You are one of Hollywood’s leading independent producers, with 36 critically acclaimed feature films produced to date. Share a few of your favorite projects and why.
Each project I have made has a special place in my heart, as one of the beauties of filmmaking is that you become a family with the cast and crew and really bond through the experience of telling each particular story. Many wonderful friendships and fond memories are with me from each.
I think if I had to pick two of my favorites, it would be Stander, a film I produced with director Bronwen Hughes, starring Thomas Jane, Deborah Unger, Dexter Fletcher, and David O’Hara. We shot in South Africa and as it was a bigger budget film, Bronwen and I went down three months before we started shooting, to carry out research and scout locations and fine-tune the script. The shoot itself was three months, we shot in Johannesburg, Durban and along the coast. Our research journey was fascinating: we visited apartheid museums, went to visit one of the bank robbers who were still in jail to get details on how the gang in our film operated, visited townships and met many people who had met Stander and his gang, to get different perspectives.
Being in South Africa for six months, I really got to see what life is like there. It’s such a beautiful country and I had many very different experiences, it was really an adventure.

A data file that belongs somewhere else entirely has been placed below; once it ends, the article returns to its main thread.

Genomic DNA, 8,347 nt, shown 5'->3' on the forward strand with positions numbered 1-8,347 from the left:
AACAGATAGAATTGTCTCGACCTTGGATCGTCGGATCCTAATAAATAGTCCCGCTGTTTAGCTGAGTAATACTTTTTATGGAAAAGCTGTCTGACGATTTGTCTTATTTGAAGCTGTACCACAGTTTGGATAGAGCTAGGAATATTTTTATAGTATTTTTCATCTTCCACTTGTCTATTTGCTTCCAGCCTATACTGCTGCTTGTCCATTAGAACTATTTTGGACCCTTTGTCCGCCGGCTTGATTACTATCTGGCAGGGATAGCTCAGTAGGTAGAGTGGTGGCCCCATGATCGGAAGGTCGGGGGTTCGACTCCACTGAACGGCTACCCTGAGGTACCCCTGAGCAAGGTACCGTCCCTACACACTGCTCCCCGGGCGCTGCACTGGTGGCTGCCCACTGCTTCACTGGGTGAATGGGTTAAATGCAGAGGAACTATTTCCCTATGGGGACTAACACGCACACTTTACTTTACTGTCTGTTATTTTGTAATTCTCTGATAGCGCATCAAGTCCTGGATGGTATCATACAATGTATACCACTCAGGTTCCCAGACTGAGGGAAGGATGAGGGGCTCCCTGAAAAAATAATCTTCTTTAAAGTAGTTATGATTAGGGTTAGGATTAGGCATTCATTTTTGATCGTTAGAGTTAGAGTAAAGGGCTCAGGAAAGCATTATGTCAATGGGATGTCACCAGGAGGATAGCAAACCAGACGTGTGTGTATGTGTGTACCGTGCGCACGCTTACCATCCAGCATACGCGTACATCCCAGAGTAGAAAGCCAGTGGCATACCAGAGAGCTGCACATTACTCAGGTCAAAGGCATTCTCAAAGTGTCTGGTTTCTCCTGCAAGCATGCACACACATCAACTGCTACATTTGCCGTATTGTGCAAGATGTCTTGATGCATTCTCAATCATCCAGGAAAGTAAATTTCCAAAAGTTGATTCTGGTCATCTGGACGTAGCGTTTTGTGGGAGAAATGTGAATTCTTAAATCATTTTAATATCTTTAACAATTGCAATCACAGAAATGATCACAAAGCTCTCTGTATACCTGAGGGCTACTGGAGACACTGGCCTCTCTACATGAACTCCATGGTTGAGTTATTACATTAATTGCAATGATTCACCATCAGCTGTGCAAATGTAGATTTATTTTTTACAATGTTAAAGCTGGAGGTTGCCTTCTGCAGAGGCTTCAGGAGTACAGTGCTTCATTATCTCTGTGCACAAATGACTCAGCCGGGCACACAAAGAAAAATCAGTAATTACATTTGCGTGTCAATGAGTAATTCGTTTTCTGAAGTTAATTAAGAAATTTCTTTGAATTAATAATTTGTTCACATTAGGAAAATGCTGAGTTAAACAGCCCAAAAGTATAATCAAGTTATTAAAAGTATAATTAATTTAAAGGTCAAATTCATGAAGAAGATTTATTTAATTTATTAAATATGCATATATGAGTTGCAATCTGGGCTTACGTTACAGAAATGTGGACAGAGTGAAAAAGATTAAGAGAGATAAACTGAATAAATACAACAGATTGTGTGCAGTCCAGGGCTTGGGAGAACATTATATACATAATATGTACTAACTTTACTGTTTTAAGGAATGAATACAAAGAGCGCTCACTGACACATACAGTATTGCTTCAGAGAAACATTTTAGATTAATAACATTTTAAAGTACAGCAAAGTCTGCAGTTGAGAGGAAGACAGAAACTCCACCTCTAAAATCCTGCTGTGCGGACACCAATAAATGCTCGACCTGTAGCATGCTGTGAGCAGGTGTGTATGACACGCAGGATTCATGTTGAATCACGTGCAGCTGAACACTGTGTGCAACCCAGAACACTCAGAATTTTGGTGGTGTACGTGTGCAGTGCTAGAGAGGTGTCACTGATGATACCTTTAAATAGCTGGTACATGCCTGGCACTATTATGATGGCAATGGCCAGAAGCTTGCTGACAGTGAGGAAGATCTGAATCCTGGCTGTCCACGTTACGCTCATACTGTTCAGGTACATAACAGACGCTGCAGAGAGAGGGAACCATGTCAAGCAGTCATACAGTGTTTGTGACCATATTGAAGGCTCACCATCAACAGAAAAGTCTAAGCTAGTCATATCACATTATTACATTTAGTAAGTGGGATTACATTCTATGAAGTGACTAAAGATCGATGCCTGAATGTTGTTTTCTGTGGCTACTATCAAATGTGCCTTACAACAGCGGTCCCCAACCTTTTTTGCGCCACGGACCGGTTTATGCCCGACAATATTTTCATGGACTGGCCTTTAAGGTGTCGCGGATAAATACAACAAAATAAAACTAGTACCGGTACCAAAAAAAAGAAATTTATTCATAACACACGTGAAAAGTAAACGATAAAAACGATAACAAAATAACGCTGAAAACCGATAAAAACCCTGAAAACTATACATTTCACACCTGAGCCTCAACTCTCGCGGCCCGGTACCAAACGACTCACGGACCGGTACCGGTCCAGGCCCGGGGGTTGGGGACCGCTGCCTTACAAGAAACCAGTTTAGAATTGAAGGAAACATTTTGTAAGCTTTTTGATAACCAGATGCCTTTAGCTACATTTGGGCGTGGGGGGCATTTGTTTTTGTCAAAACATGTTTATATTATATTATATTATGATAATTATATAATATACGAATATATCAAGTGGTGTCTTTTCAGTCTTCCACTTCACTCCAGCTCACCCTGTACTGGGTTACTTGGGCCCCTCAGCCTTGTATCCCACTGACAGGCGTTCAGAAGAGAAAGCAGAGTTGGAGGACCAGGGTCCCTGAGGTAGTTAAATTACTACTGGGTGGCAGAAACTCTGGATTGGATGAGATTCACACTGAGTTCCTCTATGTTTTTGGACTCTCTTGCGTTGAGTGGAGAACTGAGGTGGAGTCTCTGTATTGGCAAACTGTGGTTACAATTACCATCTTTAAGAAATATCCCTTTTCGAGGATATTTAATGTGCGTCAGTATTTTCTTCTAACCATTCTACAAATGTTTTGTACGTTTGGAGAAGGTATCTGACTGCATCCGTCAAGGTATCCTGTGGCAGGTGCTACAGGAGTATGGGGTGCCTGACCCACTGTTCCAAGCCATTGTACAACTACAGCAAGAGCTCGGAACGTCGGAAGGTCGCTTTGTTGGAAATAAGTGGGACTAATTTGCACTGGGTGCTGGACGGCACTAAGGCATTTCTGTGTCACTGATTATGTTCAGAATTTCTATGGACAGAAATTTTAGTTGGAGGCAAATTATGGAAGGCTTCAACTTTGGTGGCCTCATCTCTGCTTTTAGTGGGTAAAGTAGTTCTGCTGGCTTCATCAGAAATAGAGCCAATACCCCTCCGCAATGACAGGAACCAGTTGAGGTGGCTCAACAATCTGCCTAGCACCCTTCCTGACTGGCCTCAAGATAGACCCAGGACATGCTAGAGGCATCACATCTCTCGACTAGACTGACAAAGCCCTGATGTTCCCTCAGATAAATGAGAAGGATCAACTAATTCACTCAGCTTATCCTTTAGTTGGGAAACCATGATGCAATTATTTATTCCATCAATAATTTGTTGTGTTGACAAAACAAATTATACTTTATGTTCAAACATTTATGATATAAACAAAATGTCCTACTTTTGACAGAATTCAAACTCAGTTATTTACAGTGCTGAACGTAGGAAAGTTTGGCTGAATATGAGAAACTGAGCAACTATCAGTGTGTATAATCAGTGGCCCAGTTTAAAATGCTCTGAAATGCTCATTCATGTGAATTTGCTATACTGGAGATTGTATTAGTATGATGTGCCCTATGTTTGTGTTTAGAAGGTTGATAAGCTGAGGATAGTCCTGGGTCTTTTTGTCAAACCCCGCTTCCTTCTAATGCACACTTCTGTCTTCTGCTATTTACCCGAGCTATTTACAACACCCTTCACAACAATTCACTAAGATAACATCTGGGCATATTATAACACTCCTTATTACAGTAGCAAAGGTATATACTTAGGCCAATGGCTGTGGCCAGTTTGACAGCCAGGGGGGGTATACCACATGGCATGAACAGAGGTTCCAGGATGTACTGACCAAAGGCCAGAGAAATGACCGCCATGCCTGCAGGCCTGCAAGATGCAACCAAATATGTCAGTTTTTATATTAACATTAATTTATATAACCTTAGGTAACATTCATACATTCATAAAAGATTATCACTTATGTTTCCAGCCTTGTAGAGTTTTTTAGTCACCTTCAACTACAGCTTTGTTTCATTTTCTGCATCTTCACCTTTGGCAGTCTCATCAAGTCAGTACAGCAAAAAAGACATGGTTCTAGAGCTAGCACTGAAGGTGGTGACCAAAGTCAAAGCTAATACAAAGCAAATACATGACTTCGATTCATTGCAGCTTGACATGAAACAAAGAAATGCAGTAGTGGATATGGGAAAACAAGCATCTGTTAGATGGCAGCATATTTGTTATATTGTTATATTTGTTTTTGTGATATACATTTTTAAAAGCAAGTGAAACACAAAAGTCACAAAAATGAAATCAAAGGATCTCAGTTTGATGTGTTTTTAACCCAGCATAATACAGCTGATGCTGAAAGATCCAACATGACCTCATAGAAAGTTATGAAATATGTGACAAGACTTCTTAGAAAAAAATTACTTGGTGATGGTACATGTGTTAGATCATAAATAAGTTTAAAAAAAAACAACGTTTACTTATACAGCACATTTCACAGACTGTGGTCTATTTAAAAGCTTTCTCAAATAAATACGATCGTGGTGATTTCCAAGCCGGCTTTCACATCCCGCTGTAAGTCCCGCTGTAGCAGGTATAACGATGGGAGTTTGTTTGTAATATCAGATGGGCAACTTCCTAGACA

Another film I really enjoyed making was 2 Jacks, with Bernard Rose, Danny Huston, Jack Huston, Sienna Miller and Jacqueline Bisset, because we were all friends, and we had a really good time shooting it. We made it independently so we had the freedom to make the type of film that we would enjoy seeing.
Recently, you have gained attention for your Directorial Debut, with the award-winning film, Angie: Lost Girls. Tell us about the film.
The film is about child trafficking, which is an issue that I am very passionate about raising awareness for and education around. I hate abuse of children, and having met a number of 14-15 year old survivors and seeing the level of trauma they struggle with, it is very important to me to do all that I can to educate teenagers about techniques traffickers use to recruit and what the signs of someone being trafficked are. Education leads to prevention. Teenagers tend to confide in each other more than parents or authority figures when they make a new friend. I think it is very important to encourage people to look out for each other and if they see something that does not look right, report it.